With audible spoken words, my sister and I hold a smattering of phrases as inside jokes. The easiest and most innocuous being a very hearty, and very Americanized, “bonjour!” My first overseas adventure was with Holly; we spent a few summer days in Paris, and she used the extent of her French to enthusiastically greet every flock of pigeons we passed. Either of us can say, “hey, it’s that dog,” utilizing the unemotional and deadpan delivery that Agent Leon used in the video game Resident Evil 4, and laugh. That is something we speak verbatim of each other: laughter. We share the same loud, weird, obnoxious, gasping, honking laugh. Laughter that sounds as if all the air is fighting to leave the lungs, and must be recovered with stuttering inhales, laughter that the longer it continues, the quieter it becomes, until the only sight of it is a wide-open mouth, tears welling up in the eyes, a body bent fully over. But “hey, it’s that dog,” isn’t just something of our own; our impression is partly divined from our father. He repeated the line for months and months after he watched Holly play Resident Evil 4, and always did his best to sound as direct and unaffected as Agent Leon. He did his best to spend a lot of time with us at that point, after moving to his new house. He was always trying, but there was always something a bit lost in translation. He spoke to us through media: the games we played, the things he would ask us to watch with him, the music that he played for us on the stereo. Every single phone call with my father, no matter what the initial intent of it was, will eventually morph into him asking me if I have watched [show] and if I have, asking me about my thoughts on [show], and emphatically telling me his. And if I haven’t, he will still tell me all about what he thinks of [show], and its production, and how things could be changed. And he will tell me about all the other shows he’s watched that I should also watch. There is such a want to connect, to find closeness in something that isn’t our family history. All of us need something to speak about with one another that is somehow distanced from our own selves, something to house the communication and affection we hope to have that doesn’t have to exist in shared memories. Our father would remark, “hey, it’s that dog,” as if to offer up “hey, I was there too, remember?” along with “I don’t want you to feel alone.” Because somehow it was too hard to say that. It was too hard to tell us he didn’t want to be alone, and that he didn’t want us to feel lonely. I know it was hard because anytime that he might, when the words would start to come out, I could feel my eyes get hot and my throat tighten. His voice would get mumbley and serious, and his face would be so full of worry. I couldn’t handle the actual words. The reality of even believing that I might be alone was nothing that I could hear.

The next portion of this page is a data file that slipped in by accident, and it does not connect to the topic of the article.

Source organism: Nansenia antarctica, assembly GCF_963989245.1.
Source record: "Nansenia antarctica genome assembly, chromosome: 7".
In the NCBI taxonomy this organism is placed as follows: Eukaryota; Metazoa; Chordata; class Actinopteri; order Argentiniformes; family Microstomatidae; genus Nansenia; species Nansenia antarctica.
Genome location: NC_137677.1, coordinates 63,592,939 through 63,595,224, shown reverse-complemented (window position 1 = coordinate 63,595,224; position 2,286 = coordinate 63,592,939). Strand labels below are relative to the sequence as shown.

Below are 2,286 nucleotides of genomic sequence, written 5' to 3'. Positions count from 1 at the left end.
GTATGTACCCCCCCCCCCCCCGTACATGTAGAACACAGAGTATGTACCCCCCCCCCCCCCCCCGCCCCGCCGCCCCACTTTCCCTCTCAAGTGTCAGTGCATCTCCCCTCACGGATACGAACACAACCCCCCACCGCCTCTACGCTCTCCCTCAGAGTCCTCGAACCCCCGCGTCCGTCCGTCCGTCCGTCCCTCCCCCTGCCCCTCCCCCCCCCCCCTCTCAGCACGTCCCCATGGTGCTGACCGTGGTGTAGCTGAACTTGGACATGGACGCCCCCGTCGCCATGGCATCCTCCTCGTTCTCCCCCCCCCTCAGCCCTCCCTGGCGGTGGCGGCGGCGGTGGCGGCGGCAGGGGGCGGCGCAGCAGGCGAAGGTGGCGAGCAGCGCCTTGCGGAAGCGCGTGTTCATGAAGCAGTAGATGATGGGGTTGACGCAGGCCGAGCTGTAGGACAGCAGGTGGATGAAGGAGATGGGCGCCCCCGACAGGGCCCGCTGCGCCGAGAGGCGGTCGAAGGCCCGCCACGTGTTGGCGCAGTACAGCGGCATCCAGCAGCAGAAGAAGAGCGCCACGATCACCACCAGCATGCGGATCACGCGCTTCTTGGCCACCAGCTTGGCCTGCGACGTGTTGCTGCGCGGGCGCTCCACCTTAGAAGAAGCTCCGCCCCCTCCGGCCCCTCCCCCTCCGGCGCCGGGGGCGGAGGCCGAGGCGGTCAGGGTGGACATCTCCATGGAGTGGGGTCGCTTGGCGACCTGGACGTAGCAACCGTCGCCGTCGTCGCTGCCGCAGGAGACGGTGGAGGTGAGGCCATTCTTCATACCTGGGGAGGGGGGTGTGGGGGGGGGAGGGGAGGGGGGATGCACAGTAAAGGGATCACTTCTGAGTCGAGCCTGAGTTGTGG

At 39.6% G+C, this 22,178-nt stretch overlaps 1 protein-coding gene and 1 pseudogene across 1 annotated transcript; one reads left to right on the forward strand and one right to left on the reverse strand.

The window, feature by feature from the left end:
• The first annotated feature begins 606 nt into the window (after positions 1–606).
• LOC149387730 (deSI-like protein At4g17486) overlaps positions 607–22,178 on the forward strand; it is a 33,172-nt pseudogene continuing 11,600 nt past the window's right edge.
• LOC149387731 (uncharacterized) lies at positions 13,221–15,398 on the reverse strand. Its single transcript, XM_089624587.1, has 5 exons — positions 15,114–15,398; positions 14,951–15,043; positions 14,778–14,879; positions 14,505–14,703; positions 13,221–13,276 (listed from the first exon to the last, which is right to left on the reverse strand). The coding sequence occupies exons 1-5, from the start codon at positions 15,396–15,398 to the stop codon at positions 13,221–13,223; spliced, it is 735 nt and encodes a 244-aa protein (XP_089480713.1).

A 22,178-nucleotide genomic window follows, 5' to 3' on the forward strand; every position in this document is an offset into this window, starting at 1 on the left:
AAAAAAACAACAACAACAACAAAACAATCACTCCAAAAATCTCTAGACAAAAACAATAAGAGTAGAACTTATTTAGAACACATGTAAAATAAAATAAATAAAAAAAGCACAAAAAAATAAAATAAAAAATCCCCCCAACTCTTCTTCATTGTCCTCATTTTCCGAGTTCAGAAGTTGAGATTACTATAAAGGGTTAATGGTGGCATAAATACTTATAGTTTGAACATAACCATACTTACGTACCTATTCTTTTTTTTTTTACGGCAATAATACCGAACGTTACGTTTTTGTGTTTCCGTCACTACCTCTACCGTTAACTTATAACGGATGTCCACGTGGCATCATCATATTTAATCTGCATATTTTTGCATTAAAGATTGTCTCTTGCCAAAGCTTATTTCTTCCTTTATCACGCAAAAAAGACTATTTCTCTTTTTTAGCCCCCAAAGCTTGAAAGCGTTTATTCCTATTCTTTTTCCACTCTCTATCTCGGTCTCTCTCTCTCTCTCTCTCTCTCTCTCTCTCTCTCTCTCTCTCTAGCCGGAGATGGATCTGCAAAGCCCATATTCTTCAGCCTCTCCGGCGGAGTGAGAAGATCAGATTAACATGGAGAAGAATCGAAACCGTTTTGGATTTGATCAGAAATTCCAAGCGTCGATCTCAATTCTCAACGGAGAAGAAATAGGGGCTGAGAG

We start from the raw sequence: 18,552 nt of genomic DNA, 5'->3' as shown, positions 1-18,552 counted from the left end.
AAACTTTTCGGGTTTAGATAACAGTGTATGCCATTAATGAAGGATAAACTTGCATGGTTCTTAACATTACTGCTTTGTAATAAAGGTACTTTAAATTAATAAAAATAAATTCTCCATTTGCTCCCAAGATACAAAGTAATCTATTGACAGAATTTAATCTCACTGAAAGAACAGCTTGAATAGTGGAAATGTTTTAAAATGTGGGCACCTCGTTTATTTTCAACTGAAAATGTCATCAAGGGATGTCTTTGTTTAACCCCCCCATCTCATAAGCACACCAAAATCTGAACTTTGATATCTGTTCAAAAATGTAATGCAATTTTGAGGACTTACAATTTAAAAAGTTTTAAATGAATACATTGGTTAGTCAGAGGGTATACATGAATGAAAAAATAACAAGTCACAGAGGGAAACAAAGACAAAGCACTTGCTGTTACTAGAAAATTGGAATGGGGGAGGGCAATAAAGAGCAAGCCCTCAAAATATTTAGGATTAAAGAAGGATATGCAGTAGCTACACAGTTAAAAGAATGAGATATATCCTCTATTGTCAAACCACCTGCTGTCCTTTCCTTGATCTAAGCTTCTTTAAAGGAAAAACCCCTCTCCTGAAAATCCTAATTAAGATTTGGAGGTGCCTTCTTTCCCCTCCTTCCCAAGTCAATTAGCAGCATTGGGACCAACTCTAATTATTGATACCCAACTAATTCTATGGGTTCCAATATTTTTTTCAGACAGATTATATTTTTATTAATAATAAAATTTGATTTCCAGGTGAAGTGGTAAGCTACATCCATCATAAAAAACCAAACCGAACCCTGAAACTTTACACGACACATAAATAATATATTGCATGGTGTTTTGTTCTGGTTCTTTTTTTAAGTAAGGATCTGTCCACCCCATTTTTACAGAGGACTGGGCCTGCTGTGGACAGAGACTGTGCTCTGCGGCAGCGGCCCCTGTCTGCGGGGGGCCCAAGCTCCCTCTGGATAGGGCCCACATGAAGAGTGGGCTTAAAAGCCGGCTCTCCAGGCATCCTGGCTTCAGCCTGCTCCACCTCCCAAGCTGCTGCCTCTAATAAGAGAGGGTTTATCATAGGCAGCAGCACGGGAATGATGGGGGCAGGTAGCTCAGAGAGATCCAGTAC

I sent Holly a song, “5 and a ½ Minute Hallway” by Poe. “Hey, I’m still here too. I’m not alone, right?” I had rediscovered the album the song belonged to recently, and with it, all the facts about it I knew from my father. I awaited a response from my sister, hoping I could speak with her further on the song, to make sure that she knew it too, because maybe she didn’t. I wanted to share with her the entire album, although I wouldn’t dream of burdening her if she for some reason had not already been indoctrinated by our father. We live on opposite ends of the country now, she’s on the Gulf in Florida, and I have settled into the Pacific Northwest. There is something lost in distance, regular words don’t work right. Speaking on the phone is strange. Texts are sent but never responded to. Instead a completely different subject is sent back days later. I couldn’t just write her a line saying “I miss you, I feel alone.” I had to try to reach out in the language we knew. The reality applied to the feelings behind any of my own words would be absolutely unacceptable. My words would be too much, too invasive. Instead, I reach out with:

I live at the end

Of a five and a half minute hallway

But as far as I can see

You are still miles from me

In your doorway

Poe’s voice sings out with words she’s written with her own intent and meaning, and yet for myself, my sister, and our father, they communicate a whole separate set of thoughts and memories. I cannot use my own voice to say the things I desperately need to alleviate myself from. That’s not the way I learned how to speak. There are so many moments that I needed to let go of, and I didn’t want the words to describe them. However, with those pieces I pushed away, there were also pleasant memories lost. For those things that I can’t remember, the words I need to recollect them sit inside someone else, and hopefully soon, Holly will send them to me.